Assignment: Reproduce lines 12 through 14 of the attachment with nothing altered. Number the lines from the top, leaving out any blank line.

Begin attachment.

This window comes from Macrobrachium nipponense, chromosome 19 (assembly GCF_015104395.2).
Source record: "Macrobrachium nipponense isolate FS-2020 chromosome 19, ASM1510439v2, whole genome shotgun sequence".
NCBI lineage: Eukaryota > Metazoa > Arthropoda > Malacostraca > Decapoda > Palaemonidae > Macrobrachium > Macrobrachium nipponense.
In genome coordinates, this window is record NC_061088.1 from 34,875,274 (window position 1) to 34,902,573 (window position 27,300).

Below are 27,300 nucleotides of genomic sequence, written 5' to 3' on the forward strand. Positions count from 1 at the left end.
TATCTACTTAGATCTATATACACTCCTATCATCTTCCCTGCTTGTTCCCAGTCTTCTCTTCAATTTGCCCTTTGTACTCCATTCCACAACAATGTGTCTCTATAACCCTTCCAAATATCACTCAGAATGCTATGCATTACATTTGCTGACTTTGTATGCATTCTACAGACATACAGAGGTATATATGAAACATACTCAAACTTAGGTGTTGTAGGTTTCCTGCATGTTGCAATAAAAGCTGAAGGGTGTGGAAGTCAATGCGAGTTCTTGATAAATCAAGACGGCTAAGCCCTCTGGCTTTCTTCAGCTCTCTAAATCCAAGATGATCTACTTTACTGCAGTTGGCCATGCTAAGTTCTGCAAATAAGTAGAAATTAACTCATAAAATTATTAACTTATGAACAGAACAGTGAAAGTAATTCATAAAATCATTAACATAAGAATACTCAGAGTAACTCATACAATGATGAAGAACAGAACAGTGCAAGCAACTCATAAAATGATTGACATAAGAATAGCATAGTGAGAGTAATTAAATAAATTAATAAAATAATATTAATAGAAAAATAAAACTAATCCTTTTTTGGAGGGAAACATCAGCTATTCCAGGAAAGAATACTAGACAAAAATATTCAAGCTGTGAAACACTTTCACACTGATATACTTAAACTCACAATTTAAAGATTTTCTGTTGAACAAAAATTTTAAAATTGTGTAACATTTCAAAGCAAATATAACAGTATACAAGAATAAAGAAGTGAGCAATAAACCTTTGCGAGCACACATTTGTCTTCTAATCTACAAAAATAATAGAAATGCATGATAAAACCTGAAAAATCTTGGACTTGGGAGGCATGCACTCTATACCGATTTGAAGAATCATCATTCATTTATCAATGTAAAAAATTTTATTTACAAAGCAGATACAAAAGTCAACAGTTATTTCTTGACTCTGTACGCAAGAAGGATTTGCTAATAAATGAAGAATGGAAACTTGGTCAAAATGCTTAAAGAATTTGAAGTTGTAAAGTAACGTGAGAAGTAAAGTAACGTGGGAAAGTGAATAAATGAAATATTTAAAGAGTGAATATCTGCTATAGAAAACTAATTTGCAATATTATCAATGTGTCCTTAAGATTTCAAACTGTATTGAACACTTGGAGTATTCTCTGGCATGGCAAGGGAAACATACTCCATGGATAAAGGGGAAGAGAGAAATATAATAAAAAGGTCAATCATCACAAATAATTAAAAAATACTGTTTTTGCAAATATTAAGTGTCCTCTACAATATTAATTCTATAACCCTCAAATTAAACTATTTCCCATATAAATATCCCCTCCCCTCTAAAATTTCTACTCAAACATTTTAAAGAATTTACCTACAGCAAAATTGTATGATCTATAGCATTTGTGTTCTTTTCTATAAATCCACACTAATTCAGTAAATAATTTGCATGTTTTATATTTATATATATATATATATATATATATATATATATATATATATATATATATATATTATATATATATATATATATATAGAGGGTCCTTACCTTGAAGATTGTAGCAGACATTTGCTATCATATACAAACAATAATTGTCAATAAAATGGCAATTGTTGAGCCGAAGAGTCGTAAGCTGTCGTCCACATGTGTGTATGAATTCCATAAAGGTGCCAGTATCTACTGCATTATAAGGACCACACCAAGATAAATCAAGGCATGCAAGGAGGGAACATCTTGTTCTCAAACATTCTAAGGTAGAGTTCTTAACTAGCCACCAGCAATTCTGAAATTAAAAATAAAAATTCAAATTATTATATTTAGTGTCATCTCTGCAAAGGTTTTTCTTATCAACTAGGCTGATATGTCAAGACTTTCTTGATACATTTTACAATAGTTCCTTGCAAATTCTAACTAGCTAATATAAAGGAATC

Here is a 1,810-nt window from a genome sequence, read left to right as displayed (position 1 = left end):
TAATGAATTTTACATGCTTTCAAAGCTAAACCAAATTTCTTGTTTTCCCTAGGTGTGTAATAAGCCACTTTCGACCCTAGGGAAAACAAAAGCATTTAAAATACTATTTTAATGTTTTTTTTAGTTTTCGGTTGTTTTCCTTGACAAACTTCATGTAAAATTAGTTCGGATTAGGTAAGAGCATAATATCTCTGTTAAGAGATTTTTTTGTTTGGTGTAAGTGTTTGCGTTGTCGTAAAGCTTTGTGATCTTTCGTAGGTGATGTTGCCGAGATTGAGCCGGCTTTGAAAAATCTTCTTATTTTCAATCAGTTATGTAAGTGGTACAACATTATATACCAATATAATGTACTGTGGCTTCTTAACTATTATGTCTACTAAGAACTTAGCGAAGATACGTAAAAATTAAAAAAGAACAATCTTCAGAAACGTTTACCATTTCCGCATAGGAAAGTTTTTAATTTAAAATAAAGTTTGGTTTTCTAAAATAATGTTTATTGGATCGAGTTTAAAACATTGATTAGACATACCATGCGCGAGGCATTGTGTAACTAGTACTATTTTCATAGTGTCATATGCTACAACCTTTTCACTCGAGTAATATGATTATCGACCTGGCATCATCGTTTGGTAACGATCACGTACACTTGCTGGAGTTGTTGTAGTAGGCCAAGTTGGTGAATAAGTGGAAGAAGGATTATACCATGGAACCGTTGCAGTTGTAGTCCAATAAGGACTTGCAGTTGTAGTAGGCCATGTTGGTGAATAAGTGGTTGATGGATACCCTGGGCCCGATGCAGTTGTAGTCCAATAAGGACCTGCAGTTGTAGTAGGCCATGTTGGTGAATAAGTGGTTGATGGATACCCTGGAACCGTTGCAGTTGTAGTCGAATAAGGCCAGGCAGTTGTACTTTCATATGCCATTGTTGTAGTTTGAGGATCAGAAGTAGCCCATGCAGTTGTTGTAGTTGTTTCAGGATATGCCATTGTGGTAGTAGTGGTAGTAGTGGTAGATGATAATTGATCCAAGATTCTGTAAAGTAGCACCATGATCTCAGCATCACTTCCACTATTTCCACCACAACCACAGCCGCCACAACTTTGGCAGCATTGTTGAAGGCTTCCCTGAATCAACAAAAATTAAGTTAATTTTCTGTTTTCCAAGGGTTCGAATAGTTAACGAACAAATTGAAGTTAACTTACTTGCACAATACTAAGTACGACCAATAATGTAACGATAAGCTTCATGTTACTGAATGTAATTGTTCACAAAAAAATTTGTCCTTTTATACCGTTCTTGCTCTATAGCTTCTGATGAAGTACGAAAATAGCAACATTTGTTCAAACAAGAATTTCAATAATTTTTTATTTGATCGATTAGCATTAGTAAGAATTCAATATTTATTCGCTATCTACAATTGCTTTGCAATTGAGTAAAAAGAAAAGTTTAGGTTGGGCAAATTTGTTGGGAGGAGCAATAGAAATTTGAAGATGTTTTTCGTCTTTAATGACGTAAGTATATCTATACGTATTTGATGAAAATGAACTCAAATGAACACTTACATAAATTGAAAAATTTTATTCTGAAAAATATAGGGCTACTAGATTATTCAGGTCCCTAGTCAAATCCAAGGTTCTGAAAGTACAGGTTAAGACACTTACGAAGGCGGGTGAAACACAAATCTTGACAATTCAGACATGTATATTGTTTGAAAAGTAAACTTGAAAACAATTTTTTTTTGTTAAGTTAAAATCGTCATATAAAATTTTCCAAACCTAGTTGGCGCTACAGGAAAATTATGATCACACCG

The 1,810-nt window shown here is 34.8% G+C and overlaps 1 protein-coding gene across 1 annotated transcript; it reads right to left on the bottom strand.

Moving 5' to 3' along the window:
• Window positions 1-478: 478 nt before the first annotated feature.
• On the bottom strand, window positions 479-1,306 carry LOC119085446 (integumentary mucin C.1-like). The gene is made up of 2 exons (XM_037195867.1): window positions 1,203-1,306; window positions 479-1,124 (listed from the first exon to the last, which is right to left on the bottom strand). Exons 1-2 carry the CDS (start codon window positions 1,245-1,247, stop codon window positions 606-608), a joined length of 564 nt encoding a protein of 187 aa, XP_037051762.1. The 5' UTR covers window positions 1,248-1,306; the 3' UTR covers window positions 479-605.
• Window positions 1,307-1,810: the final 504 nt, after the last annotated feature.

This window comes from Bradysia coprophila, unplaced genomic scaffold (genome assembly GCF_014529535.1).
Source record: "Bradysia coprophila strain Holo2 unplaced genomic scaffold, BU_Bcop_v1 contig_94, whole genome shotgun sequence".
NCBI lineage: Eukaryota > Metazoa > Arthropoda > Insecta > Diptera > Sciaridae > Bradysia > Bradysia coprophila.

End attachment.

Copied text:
• On the bottom strand, window positions 479-1,306 carry LOC119085446 (integumentary mucin C.1-like). The gene is made up of 2 exons (XM_037195867.1): window positions 1,203-1,306; window positions 479-1,124 (listed from the first exon to the last, which is right to left on the bottom strand). Exons 1-2 carry the CDS (start codon window positions 1,245-1,247, stop codon window positions 606-608), a joined length of 564 nt encoding a protein of 187 aa, XP_037051762.1. The 5' UTR covers window positions 1,248-1,306; the 3' UTR covers window positions 479-605.
• Window positions 1,307-1,810: the final 504 nt, after the last annotated feature.

This window comes from Bradysia coprophila, unplaced genomic scaffold (genome assembly GCF_014529535.1).